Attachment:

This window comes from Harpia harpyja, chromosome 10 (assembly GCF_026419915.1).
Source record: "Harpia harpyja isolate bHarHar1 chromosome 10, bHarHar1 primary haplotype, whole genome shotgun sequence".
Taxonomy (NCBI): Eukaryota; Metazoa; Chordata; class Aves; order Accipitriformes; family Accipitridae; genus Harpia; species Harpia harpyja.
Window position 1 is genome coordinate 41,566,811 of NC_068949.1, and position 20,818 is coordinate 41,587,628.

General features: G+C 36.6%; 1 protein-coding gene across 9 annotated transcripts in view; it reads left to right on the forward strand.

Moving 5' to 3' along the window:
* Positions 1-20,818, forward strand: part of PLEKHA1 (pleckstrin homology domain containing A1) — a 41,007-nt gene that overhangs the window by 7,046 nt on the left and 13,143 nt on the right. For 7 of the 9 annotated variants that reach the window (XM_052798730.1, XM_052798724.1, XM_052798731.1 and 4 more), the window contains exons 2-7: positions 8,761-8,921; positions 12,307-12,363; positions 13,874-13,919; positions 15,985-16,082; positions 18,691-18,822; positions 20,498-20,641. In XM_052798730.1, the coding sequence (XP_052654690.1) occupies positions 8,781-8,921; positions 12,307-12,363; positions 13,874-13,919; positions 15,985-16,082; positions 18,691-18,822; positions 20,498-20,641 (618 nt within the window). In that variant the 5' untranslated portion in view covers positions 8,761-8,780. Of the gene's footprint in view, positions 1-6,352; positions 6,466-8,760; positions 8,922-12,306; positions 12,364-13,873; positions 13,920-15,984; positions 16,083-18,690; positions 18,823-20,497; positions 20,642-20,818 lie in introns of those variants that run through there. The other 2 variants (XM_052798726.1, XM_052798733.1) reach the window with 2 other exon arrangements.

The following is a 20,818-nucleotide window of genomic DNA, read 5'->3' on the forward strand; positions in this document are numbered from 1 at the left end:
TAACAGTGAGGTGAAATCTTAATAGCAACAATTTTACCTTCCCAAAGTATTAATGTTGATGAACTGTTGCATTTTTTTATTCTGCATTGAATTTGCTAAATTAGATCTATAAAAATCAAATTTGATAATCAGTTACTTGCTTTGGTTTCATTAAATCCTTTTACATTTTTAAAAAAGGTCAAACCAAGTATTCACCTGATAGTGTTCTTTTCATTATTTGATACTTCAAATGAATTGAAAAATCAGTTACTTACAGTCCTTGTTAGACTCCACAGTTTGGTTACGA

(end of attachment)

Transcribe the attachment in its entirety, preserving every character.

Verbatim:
This window comes from Harpia harpyja, chromosome 10 (assembly GCF_026419915.1).
Source record: "Harpia harpyja isolate bHarHar1 chromosome 10, bHarHar1 primary haplotype, whole genome shotgun sequence".
Taxonomy (NCBI): Eukaryota; Metazoa; Chordata; class Aves; order Accipitriformes; family Accipitridae; genus Harpia; species Harpia harpyja.
Window position 1 is genome coordinate 41,566,811 of NC_068949.1, and position 20,818 is coordinate 41,587,628.

General features: G+C 36.6%; 1 protein-coding gene across 9 annotated transcripts in view; it reads left to right on the forward strand.

Moving 5' to 3' along the window:
* Positions 1-20,818, forward strand: part of PLEKHA1 (pleckstrin homology domain containing A1) — a 41,007-nt gene that overhangs the window by 7,046 nt on the left and 13,143 nt on the right. For 7 of the 9 annotated variants that reach the window (XM_052798730.1, XM_052798724.1, XM_052798731.1 and 4 more), the window contains exons 2-7: positions 8,761-8,921; positions 12,307-12,363; positions 13,874-13,919; positions 15,985-16,082; positions 18,691-18,822; positions 20,498-20,641. In XM_052798730.1, the coding sequence (XP_052654690.1) occupies positions 8,781-8,921; positions 12,307-12,363; positions 13,874-13,919; positions 15,985-16,082; positions 18,691-18,822; positions 20,498-20,641 (618 nt within the window). In that variant the 5' untranslated portion in view covers positions 8,761-8,780. Of the gene's footprint in view, positions 1-6,352; positions 6,466-8,760; positions 8,922-12,306; positions 12,364-13,873; positions 13,920-15,984; positions 16,083-18,690; positions 18,823-20,497; positions 20,642-20,818 lie in introns of those variants that run through there. The other 2 variants (XM_052798726.1, XM_052798733.1) reach the window with 2 other exon arrangements.

The following is a 20,818-nucleotide window of genomic DNA, read 5'->3' on the forward strand; positions in this document are numbered from 1 at the left end:
TAACAGTGAGGTGAAATCTTAATAGCAACAATTTTACCTTCCCAAAGTATTAATGTTGATGAACTGTTGCATTTTTTTATTCTGCATTGAATTTGCTAAATTAGATCTATAAAAATCAAATTTGATAATCAGTTACTTGCTTTGGTTTCATTAAATCCTTTTACATTTTTAAAAAAGGTCAAACCAAGTATTCACCTGATAGTGTTCTTTTCATTATTTGATACTTCAAATGAATTGAAAAATCAGTTACTTACAGTCCTTGTTAGACTCCACAGTTTGGTTACGA